And so no matter how delightful a companion Michael Lewis is on this journey, ultimately, the book's bound to leave you a bit melancholy.

coupla weeks

112) Tuki: Fight for Fire by Jeff Smith, finished on November 12

I've had this book for a while now, and just finally set down to read it. It's the first volume of I think two (I bought both volumes but two isn't released yet) from the creator most notably of Bone.

I bought the b&w versions because the correct way to read Bone is in b&w. But I'm not certain that's the case with Tuki. You can tell that Jeff Smith designed this art for color from go, and while it still works well in b&w, something's missing. Dang.

The story takes place in ancient Africa, a couple million years ago, when multiple human species shared the space. It has hints of the mystical and a steely-eyed kumbaya relationship of friendship from our isolated humans as they come together across species.

It was a fun read. Lacks the chaotic joy of Bone but I'm glad I bought it and I look forward to #2 coming in the mail.

It's being released to the general public in less than a month, so it's not a bandwagon yet, if you hate jumping on those.

(Click on the title above rather on this link. It's currently cheaper not on Amazon.)

one night

113) A Life's Work: On Becoming a Mother by Rachel Cusk, finished on November 13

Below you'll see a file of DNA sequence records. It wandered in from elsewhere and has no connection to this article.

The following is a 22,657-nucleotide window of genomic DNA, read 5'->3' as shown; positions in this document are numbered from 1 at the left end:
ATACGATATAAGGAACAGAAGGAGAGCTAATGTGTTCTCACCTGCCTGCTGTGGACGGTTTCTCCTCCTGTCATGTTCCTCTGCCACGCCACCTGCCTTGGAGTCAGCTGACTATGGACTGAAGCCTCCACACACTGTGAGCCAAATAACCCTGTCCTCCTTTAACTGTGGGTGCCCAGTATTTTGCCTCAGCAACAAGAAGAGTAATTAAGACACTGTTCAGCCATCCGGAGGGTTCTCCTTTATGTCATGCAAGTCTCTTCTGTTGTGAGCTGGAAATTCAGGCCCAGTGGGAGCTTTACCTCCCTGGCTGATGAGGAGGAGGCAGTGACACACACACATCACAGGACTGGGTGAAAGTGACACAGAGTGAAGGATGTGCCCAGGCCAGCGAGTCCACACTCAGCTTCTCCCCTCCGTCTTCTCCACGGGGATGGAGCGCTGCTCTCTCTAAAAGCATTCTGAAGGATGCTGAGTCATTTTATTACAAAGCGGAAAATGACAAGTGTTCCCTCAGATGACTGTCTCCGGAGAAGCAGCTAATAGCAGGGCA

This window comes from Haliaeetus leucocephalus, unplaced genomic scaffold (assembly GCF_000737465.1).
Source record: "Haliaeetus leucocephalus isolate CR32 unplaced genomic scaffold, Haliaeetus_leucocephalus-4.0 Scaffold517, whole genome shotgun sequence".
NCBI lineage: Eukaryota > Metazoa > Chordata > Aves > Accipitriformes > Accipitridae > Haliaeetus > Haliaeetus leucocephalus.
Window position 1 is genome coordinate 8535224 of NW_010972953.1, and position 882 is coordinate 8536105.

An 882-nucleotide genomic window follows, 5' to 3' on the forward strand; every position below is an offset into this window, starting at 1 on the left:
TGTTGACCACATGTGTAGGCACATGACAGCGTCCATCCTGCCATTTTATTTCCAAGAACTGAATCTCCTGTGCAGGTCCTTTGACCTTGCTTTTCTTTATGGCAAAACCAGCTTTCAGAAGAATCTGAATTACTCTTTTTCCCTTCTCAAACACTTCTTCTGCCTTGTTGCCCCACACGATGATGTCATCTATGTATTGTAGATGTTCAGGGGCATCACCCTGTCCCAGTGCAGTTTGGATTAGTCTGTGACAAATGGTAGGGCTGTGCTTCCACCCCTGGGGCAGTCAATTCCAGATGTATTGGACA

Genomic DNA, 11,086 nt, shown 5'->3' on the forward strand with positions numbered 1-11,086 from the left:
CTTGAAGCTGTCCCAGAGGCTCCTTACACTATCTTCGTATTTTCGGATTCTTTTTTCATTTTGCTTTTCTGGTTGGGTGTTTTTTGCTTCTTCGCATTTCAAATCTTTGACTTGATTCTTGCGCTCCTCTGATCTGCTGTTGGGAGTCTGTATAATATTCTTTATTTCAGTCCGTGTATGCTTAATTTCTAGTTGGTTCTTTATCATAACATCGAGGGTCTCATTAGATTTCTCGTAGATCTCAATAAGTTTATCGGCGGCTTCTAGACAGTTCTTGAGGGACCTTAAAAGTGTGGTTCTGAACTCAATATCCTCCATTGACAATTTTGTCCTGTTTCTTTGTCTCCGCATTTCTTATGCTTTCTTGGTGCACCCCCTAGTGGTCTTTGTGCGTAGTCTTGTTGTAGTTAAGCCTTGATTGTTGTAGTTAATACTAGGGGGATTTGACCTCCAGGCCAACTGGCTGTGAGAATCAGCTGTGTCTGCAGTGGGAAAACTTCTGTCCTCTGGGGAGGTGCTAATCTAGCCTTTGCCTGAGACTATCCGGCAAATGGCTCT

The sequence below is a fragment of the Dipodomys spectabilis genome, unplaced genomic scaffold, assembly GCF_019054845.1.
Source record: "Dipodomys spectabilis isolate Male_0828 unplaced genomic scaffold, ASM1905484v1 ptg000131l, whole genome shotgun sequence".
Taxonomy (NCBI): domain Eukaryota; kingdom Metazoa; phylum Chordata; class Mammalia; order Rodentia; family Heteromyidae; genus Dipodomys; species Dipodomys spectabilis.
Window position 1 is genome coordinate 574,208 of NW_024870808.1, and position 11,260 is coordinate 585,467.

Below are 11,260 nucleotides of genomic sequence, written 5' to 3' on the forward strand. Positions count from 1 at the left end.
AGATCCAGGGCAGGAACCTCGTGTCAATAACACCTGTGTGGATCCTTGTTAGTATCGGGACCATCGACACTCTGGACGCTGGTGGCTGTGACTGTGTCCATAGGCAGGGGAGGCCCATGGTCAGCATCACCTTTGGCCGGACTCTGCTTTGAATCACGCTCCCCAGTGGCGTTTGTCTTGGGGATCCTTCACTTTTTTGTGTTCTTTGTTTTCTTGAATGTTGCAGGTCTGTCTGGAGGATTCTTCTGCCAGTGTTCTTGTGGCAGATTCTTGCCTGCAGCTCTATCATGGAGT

Lady Steed read this book then complained to me that it was a pointless read because it only says things any mother already knows and so why need put them down on paper? And then she insisted I read the book. So, perhaps, the true audience should be nonmothers.

Perhaps amusingly, the book's introduction claims that for all her reading, Cusk has found no one to really discuss what it is like to become a mother and therefore her book fills an unfilled niche. A bold claim. And a strange one for a book, a significant percentage of whose pagecount, is spent in long extracts from other authors. To mention a few, Swann's Way, The Rainbow, Jane Eyre, The Secret Garden, "Frost at Midnight," Dr. Ferber, House of Mirth, The Great Fortune, Madame Bovary—plus a bevy of shorter quotations, paraphrases, and disguised sources.

I was surprised to arrive at the extended copyright page at the end of the book and not see the various essays listed. In fact, nowhere in these pages is the sense that the book is a composite of previously published work. And a cursory internet search leaves that feeling intact. Apparently this is a work composed whole and not a collection. Which is hard to believe because the book covers the same time period over and over again from slightly different perspectives. And while this could be called clever artistry, creating the feeling of being trapped in days all identical to one another—what it really feels like is pieces written far various venues later collected.